Buehler argues that the crucial difference is that while goal-directed endogenous control drives attention towards the target, stimulus-feature based exogenous control can drive attention away from the target and thus interfere with goal directed search. This claim, however, does not respect the actual mechanism underlying shifts of attention. Recall that under realistic conditions in visual search tasks there are no simple cases of purely endogenously or exogenously driven shifts of attention. In the case of what is traditionally conceived of as an endogenous shift of attention, certain perceptual representations of specific stimulus-features throughout the visual field or at specific spatial locations (determined by actual task demand) are enhanced, which modulates the actual saliency map. Nevertheless, attention will be shifted to the stimulus with the highest saliency, no matter which stimuli were targeted during the task. So in cases where top-down attentional amplification is not able to push the targeted stimulus to the top of the priority list of the saliency map attentional shifts will wander from distractor to distractor until finally it lands on the target. Note that although such a case is often called an instance of goal-directed allocation of attention, strictly speaking attention is not directed towards the target—it is directed towards the stimulus with the highest salience, which might or might not be the target. Similarly, just as endogenous control does not shift attention ‘towards’ the target, exogenous control does not shift attention ‘away’ from the target. Put it simply, shift of attention is always captured by the stimulus with the highest salience.
That is, if one thinks that such endogenously controlled shifts of attention are guided, then it is hard to see why exogenously controlled shifts would not count as guided. And vice versa: if one thinks that exogenously controlled shifts of attention are not guided, it is hard to see why endogenously controlled shifts would count as guided. From this perspective, the description in the previous paragraph suggests that neither exogenous nor endogenously controlled shifts of attention are guided in the relevant sense.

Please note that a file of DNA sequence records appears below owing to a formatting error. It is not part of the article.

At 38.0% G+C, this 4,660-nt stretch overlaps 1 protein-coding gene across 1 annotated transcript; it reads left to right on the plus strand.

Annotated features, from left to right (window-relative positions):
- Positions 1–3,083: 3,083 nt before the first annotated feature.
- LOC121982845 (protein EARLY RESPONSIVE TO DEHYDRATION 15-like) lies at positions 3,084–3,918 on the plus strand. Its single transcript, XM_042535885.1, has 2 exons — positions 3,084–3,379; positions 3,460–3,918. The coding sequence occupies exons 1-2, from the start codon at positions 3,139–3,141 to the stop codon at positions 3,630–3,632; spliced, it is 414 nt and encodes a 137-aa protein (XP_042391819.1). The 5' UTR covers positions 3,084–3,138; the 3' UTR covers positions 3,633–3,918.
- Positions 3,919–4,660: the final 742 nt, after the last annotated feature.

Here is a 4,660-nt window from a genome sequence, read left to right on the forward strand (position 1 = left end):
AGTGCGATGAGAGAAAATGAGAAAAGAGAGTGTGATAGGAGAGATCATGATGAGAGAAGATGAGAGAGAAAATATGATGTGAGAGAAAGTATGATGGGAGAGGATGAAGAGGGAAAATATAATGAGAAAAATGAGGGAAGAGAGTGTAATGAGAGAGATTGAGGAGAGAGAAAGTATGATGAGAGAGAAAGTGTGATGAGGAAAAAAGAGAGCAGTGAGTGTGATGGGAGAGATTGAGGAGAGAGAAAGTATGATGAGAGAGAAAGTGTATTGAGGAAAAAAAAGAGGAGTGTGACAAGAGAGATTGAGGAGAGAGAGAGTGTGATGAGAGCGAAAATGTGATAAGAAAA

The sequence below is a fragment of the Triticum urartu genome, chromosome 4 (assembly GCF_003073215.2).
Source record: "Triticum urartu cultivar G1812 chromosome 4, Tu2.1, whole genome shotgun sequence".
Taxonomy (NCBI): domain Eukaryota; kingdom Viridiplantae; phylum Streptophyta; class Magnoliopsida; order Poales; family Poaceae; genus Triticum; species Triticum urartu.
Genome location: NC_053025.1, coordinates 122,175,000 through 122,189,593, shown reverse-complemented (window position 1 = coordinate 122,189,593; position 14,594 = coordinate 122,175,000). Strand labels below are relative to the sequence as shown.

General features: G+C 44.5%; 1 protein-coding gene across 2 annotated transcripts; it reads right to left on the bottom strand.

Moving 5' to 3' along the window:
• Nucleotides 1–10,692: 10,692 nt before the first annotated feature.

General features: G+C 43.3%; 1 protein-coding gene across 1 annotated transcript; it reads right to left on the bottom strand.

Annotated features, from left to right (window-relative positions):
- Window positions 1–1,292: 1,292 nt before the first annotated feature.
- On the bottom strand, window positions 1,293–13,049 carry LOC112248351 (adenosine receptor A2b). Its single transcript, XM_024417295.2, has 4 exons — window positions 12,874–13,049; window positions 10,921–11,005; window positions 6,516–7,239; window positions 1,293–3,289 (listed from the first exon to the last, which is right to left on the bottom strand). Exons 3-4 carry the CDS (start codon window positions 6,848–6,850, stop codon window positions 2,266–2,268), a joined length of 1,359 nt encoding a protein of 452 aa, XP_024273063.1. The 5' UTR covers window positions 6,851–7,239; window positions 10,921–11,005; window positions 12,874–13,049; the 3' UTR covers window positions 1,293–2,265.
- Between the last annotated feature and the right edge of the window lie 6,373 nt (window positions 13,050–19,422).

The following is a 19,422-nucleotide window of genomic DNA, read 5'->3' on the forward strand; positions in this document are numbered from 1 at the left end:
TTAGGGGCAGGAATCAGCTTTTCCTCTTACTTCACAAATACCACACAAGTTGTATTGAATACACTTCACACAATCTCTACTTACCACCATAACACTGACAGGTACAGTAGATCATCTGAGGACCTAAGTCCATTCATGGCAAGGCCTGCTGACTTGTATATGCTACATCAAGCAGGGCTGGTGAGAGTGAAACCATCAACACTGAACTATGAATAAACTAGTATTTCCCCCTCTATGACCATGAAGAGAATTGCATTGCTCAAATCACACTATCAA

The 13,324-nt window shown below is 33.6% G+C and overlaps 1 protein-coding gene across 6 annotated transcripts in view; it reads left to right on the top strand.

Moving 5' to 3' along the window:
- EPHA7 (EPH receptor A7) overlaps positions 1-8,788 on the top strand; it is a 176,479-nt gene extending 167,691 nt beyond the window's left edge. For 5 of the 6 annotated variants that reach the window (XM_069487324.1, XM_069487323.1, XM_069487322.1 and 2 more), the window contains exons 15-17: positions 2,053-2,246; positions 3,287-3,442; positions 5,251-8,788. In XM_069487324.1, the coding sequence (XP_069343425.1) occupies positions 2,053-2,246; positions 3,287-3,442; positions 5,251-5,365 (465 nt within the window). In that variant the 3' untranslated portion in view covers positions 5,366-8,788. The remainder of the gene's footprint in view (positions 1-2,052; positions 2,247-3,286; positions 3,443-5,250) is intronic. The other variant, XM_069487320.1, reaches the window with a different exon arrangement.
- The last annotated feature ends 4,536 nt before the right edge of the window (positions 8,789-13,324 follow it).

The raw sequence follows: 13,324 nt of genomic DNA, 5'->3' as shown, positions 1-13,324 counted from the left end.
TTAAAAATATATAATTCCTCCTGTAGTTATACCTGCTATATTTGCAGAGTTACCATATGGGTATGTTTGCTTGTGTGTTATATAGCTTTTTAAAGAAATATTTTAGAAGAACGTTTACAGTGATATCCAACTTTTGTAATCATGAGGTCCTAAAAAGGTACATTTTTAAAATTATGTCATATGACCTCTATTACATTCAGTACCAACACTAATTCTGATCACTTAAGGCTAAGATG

To see why, consider how individuals’ guidance might be characterised at the pre-theoretical level. Buehler offers an analogy with a mountain guide. According to Buehler, a good guide “picks the peak as her expedition’s destination and orients her expedition toward the peak”, “knows the route to the peak”, and “stably steer toward the goal of the expedition” (Section 3.2, Paragraph 2). Compare this characterisation with the description of how shifts of attention are determined. We have already seen the major problem: shifts of attention, even endogenously controlled shifts of attention do not know the ‘route to’ the target, they do not ‘stably steer toward’ the target. If central executive control of shifts of attention is like a mountain guide, then it is a pretty bad one. Imagine a mountain guide who only enhances the chance of reaching the summit the expedition wants to reach, who checks if they have reached the right summit only after the expedition has gotten onto the top, and if not then moves the expedition on towards a next summit which might or might not be the one they want to reach. Shifts of attention are guided just as much as such an expedition is.
The situation is not better even if instead of Buehler’s mountain guide analogy, we rely on Frankfurt’s (1978) original characterisation of individuals’ guidance. As Frankfurt puts it, a behaviour is guided in the relevant sense if “its course is subject to adjustments which compensate for the effects of forces which would otherwise interfere with the course of the behaviour”, such that these compensatory adjustments tend to “ensure that the behavior is accomplished” (Frankfurt, 1978, p. 160). However, as we have seen it, central executive control of shifts of attention in visual search is not able to exert such adjustments that could compensate for the effects of salient distractors, and it cannot ensure that the visual search gets accomplished. Therefore, endogenously controlled shifts of attention do not seem to be guided in the original sense of the term.